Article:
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The largest resident flock of cranes in the UK

Well, after a slow start it has finally happened.


 


Not quite all 48... we're working on getting a photo of the whole lot... but it keeps on raining! Photo credit: Nick Upton.


All of this year's 19 cranes have been seen in the presence of the 29 cranes currently out and about on the Levels and Moors, making a flock of 48  - and the largest resident flock of cranes in the UK for well over 400 years!


With the heavy rains of last week producing ideal shallow flooded, open roosting conditions in many parts of the Levels and Moors, the young cranes have begun to roost outside the release pen in the company of the older birds.  


They have also been seen feeding amongst the older birds on Aller Moor, where the project has been working in partnership with the local farm to leave areas of unharvested barley and maize for the cranes to feed on through their first winter.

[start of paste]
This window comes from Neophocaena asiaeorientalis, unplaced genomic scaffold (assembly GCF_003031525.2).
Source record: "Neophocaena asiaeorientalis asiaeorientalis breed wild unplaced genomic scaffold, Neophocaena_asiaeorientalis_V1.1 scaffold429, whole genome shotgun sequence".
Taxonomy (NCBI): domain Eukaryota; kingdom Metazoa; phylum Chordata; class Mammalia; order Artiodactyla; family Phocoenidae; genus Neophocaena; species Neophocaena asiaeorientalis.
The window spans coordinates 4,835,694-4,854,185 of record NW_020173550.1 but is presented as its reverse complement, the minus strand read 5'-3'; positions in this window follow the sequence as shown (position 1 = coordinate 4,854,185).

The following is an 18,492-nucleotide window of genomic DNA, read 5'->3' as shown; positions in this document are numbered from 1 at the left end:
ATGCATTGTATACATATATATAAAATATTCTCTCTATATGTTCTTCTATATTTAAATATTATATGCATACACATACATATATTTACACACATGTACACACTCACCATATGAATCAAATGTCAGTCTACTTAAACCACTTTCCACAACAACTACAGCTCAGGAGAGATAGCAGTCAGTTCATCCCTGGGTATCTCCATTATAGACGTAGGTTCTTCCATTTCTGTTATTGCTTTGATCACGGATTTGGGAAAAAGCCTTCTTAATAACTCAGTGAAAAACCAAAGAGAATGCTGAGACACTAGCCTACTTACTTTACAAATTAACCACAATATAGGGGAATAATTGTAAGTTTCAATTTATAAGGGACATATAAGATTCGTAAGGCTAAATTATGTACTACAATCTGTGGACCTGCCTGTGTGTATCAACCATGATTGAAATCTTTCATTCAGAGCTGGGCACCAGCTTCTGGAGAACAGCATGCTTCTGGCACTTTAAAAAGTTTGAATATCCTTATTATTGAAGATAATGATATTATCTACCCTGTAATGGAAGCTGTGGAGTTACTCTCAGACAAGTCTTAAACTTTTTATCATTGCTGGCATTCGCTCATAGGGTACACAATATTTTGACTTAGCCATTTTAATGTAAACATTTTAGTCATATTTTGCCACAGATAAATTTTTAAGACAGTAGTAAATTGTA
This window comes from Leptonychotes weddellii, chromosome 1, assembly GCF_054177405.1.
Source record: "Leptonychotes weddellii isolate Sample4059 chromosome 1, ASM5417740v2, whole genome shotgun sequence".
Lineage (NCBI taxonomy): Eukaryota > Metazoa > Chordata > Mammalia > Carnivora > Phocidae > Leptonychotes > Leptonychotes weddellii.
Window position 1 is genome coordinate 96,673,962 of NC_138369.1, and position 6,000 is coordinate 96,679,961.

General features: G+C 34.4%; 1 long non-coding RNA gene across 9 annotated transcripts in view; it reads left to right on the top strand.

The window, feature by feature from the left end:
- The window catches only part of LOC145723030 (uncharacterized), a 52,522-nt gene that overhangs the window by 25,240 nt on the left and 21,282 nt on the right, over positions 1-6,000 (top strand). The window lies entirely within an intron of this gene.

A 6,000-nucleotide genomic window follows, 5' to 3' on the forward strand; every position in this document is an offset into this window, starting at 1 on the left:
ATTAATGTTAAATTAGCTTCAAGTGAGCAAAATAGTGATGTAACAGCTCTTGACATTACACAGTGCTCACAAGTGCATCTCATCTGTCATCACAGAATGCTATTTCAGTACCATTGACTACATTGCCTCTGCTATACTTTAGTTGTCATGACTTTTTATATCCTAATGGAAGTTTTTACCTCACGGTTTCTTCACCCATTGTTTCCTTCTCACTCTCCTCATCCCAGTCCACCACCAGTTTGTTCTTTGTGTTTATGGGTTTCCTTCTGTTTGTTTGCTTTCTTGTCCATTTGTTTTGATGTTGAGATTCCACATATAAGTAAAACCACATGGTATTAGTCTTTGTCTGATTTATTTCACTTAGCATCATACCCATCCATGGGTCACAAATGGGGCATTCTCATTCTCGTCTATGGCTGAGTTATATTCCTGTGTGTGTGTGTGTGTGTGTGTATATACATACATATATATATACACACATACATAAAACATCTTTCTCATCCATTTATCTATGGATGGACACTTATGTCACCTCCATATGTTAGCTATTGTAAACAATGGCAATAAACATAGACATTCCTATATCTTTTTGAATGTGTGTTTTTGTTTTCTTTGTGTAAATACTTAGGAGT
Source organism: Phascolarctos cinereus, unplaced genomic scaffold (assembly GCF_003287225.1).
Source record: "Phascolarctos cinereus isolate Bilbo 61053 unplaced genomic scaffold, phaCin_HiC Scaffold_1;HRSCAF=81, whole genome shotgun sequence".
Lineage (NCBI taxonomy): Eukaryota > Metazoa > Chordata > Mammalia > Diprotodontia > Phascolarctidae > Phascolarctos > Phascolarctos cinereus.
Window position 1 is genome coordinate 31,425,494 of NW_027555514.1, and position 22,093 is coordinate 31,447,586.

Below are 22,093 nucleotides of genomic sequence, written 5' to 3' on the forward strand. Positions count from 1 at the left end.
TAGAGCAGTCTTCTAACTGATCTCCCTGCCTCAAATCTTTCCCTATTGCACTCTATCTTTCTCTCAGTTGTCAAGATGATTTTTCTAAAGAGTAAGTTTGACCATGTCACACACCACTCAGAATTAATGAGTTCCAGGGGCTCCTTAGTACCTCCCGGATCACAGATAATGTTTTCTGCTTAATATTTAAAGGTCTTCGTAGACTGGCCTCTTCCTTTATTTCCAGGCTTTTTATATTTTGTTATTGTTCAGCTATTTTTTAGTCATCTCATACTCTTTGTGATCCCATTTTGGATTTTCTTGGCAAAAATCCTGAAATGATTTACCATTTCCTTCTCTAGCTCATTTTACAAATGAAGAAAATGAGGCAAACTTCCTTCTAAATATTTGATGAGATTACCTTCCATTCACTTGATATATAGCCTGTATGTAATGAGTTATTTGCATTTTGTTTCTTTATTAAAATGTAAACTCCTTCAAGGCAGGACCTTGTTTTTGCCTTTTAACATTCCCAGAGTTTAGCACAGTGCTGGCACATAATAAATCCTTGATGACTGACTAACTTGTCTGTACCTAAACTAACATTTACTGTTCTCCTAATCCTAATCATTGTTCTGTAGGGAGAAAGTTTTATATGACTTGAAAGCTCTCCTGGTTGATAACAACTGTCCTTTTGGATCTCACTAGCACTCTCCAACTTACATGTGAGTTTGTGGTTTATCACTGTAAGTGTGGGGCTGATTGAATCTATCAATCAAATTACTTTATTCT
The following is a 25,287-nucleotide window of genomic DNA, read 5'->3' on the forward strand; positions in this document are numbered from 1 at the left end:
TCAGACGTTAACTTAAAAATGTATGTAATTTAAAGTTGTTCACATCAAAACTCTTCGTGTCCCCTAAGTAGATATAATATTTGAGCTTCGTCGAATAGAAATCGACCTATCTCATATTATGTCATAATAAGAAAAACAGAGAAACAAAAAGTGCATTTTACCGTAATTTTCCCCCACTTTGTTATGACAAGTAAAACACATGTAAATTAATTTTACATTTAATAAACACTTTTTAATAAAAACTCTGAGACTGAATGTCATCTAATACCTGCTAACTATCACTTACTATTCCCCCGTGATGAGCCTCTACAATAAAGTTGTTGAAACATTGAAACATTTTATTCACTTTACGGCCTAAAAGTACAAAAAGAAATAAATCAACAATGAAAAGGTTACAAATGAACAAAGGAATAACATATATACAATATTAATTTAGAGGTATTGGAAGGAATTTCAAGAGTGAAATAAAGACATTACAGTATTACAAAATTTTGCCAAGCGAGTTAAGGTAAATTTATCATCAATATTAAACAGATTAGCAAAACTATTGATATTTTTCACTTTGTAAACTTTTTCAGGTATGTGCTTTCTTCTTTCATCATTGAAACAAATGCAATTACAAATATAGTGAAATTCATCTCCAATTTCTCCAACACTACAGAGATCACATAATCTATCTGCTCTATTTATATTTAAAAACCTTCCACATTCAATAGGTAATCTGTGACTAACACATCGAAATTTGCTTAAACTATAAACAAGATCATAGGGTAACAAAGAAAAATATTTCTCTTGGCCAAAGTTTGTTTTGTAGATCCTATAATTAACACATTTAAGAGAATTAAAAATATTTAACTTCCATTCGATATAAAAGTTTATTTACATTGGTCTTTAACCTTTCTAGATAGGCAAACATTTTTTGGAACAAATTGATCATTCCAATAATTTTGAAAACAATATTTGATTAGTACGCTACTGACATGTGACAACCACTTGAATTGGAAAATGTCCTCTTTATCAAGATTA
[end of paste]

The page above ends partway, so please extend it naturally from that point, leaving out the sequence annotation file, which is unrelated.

Cranes, Barley 


Mixed age flock feeding in Barley stubble. Photo credit: Nick Upton


In addition, supplementary maize and wheat will also be put down to help these young birds as they begin to find their feet, and help them through the winter when they are more prone to picking up illnesses from the older birds.    These feeding points, also provide good places for the two groups to cranes to mingle and establish the new  social heirarchy which is so important to cranes.



 Sorting out the pecking order!  Cranes at decoy feeding point. Photo Credit: Nick Upton.

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Damon’s role is to act as the hub of the project - making sure everyone involved knows what is going on and that it is all running smoothly. He is also responsible for project community awareness work in Somerset, construction of the release enclosure, and running the post release monitoring work in Somerset.  Damon works alongside the RSPB reserve teams in Somerset.